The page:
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Discomforted by the Silent Christ

• Greg Boyd

Jesus’ silence before his accusers surprised everyone. Rather than defend himself, he suffered unjustly for the sake of the Kingdom of God. By doing this, he demonstrated faith in a higher court that would ultimately judge all.

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Greg made three primary points in response to Jesus’ behavior in Luke 23:1-12.

1. Jesus didn’t take political sides. Even though many of Jesus’ followers were convinced that Jesus was there to overthrow those who oppressed the Jews, Jesus did not encourage or own this point of view. In fact, he clearly communicated that he was going to suffer and die—not conquer and win by force. Just like today, people were energized around national and political interests and tried to drag God and Jesus on to their side in those debates. The Kingdom of God is not of this world and no political party can rightly claim that it is the party of Christianity. All politics are corrupt and Christianity suffers severely from association with any of it. Vote your conscience, but don’t claim Jesus is in your political camp.

2. Jesus came to comfort the afflicted and afflict the comfortable. Jesus’ Kingdom is not of this world. This means that if we are comfortable in this world, we may be in spiritual danger. We are called to honor, serve and love those that this world neglects. This is not glamorous or comfortable work, but it is our calling. Rest assured, if you suffer much in this world, God’s desire is for your restoration, healing and comfort. But if others suffer because of what you acquire and your life is soft and comfortable you need to know that Christian discipline means being on the lookout for how God wants you to use the blessings you have for the benefit of others.

3. Suffering for the sake of the kingdom. Just as Jesus died unjustly, so Peter and many other followers of Jesus died unjustly for the sake of the Kingdom of God. The witness that they were to the world is unimaginably powerful and contributed much to the growth of the early church. When people see that someone is willing to die for what they believe in, it is a clear testimony that what they envisioned was more important than any other consideration. It demonstrates that this martyr trusts more in God than in life itself. In America it is unlikely that Christians will face persecution that results in martyrdom, but we still have opportunities to choose to suffer for the sake of the gospel so that Christ will be glorified. Consider 1 Peter 2:19-25.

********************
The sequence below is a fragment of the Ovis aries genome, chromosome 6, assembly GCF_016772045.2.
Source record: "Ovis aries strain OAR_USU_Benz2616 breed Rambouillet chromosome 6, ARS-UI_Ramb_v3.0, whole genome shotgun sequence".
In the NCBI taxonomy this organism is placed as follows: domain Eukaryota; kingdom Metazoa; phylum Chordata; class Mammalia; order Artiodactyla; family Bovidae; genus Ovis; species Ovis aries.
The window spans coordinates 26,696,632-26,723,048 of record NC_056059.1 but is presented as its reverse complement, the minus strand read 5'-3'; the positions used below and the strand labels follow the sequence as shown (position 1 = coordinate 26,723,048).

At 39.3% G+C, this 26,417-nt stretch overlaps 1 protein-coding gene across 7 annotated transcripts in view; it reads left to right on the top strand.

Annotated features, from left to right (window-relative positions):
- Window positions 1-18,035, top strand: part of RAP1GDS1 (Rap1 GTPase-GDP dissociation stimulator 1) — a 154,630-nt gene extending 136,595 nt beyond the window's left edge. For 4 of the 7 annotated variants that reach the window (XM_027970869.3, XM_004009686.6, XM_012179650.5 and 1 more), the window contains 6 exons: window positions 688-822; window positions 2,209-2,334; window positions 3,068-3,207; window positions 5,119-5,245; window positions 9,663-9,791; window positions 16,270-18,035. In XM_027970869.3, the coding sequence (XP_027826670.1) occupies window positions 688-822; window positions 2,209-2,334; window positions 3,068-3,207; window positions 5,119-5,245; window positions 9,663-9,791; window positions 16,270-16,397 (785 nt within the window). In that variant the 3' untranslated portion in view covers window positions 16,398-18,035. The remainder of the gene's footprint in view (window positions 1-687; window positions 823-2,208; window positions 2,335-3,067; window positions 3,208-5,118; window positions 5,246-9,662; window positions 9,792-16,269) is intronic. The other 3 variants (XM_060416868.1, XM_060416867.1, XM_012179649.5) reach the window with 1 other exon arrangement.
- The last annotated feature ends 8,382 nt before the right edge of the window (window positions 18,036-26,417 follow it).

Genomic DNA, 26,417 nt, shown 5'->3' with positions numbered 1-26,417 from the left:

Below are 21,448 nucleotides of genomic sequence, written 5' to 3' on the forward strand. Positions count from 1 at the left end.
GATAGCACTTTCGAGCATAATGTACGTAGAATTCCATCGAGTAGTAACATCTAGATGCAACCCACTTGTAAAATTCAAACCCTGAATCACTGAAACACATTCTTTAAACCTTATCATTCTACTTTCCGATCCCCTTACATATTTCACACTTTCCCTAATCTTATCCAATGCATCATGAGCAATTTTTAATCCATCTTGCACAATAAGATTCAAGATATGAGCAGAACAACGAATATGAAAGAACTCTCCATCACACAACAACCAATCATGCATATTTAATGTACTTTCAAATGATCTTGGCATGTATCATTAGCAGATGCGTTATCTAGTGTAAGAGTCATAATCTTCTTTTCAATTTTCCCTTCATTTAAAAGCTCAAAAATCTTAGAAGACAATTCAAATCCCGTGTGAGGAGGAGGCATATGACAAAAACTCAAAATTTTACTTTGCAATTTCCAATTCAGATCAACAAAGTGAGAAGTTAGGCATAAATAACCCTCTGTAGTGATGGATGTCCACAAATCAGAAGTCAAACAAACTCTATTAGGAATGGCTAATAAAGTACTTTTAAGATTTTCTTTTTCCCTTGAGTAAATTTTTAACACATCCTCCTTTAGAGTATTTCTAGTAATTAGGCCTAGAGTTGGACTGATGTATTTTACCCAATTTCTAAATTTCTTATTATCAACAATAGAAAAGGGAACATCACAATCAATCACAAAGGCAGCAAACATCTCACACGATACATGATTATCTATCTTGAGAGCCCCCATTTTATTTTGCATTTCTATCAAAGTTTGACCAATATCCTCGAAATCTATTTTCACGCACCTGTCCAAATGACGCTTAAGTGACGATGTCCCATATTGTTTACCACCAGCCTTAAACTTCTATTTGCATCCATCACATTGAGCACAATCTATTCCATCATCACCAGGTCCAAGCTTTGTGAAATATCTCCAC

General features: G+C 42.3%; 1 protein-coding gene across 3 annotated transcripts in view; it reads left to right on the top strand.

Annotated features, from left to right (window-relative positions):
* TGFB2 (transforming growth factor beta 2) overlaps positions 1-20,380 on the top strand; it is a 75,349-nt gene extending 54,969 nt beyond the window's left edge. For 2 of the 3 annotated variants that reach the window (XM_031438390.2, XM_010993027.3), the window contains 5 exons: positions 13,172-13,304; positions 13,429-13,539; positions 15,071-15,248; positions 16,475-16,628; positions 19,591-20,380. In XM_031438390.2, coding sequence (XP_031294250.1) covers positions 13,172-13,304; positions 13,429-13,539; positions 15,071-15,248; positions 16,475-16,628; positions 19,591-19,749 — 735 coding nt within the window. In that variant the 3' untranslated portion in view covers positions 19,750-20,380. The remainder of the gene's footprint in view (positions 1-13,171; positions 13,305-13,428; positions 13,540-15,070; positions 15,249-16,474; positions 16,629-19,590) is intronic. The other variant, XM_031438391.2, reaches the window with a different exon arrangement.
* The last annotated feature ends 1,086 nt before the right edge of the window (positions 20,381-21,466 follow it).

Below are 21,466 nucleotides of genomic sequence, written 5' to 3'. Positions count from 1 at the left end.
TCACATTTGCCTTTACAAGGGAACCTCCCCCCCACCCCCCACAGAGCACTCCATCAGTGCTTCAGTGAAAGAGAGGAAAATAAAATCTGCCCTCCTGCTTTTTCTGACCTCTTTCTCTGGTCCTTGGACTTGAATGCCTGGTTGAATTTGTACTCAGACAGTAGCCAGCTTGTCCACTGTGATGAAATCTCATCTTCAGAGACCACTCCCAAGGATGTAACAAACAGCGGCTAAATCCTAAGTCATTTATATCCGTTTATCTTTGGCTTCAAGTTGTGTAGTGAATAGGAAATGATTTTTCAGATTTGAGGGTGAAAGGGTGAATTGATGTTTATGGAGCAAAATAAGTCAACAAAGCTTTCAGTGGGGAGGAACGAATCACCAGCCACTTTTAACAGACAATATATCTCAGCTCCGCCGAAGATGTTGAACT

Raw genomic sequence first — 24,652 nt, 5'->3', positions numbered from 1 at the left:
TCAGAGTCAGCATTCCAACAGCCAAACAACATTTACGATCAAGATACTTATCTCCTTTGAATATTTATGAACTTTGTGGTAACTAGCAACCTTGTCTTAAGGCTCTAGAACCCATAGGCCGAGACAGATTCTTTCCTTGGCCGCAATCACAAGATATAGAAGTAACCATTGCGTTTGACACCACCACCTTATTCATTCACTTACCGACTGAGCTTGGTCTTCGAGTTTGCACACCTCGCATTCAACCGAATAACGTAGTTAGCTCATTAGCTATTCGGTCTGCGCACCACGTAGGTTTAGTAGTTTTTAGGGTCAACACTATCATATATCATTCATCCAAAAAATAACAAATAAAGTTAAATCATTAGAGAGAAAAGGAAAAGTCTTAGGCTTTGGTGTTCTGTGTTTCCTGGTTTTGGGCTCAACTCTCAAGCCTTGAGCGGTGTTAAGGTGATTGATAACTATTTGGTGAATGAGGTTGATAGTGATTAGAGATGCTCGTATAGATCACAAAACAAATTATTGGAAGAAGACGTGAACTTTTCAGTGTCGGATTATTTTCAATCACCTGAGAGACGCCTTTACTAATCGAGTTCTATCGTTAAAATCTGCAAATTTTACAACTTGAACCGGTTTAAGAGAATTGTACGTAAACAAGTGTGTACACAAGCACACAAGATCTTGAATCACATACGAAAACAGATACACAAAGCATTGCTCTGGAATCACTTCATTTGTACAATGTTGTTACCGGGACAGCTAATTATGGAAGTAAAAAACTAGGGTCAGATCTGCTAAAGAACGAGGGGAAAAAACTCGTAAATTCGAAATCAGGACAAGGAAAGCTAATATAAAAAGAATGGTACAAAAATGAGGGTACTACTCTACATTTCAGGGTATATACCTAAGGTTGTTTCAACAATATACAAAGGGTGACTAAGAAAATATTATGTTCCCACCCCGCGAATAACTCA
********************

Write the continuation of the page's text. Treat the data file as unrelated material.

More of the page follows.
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Topics: Faith, Justice


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Focus Scripture:

  • Luke 23:1-12

    Then the whole assembly rose and led him off to Pilate. And they began to accuse him, saying, “We have found this man subverting our nation. He opposes payment of taxes to Caesar and claims to be Messiah, a king."

    So Pilate asked Jesus, “Are you the king of the Jews?”

    “You have said so,” Jesus replied.

    Then Pilate announced to the chief priests and the crowd, “I find no basis for a charge against this man."

    But they insisted, “He stirs up the people all over Judea by his teaching. He started in Galilee and has come all the way here."

    On hearing this, Pilate asked if the man was a Galilean. When he learned that Jesus was under Herod's jurisdiction, he sent him to Herod, who was also in Jerusalem at that time.

    When Herod saw Jesus, he was greatly pleased, because for a long time he had been wanting to see him. From what he had heard about him, he hoped to see him perform a sign of some sort. He plied him with many questions, but Jesus gave him no answer. The chief priests and the teachers of the law were standing there, vehemently accusing him. Then Herod and his soldiers ridiculed and mocked him. Dressing him in an elegant robe, they sent him back to Pilate. That day Herod and Pilate became friends—before this they had been enemies.

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3 thoughts on “Discomforted by the Silent Christ

    Teresa says: Wednesday September 8, 2010 at 6:56 am

    Its one thing to be silent when an outside person gossips or accuses us of something, but when we’re in relationship with others, its important to know the difference between the Spirit’s leading us to be silent (from time to time) and us leading us to ignore the other person by being silent. For example: the “silent treatment” is very DEstructive in relationships. Here’s a link about it: http://www.dovechristiancounseling.com/SilentTreatment.html

    Reply
    Teresa says: Wednesday September 8, 2010 at 7:41 am

    oops, sorry, I couldn’t edit my comment. I meant to post this link instead of the other one. It’s only an abstract, but if you sign up, you can get the free full article here: http://gpi.sagepub.com/content/1/2/117.abstract

    Reply
    Anonymous says: Friday September 17, 2010 at 1:42 pm

    Teresa, I agree. There was a situation in the past year with a friend who refused to answer emails and calls from my husband and I regarding a confrontational letter he wrote to us. This resulted in both sides having assumptions about the other that were untrue due to the lack of communication. It was quite destructive.

    Reply

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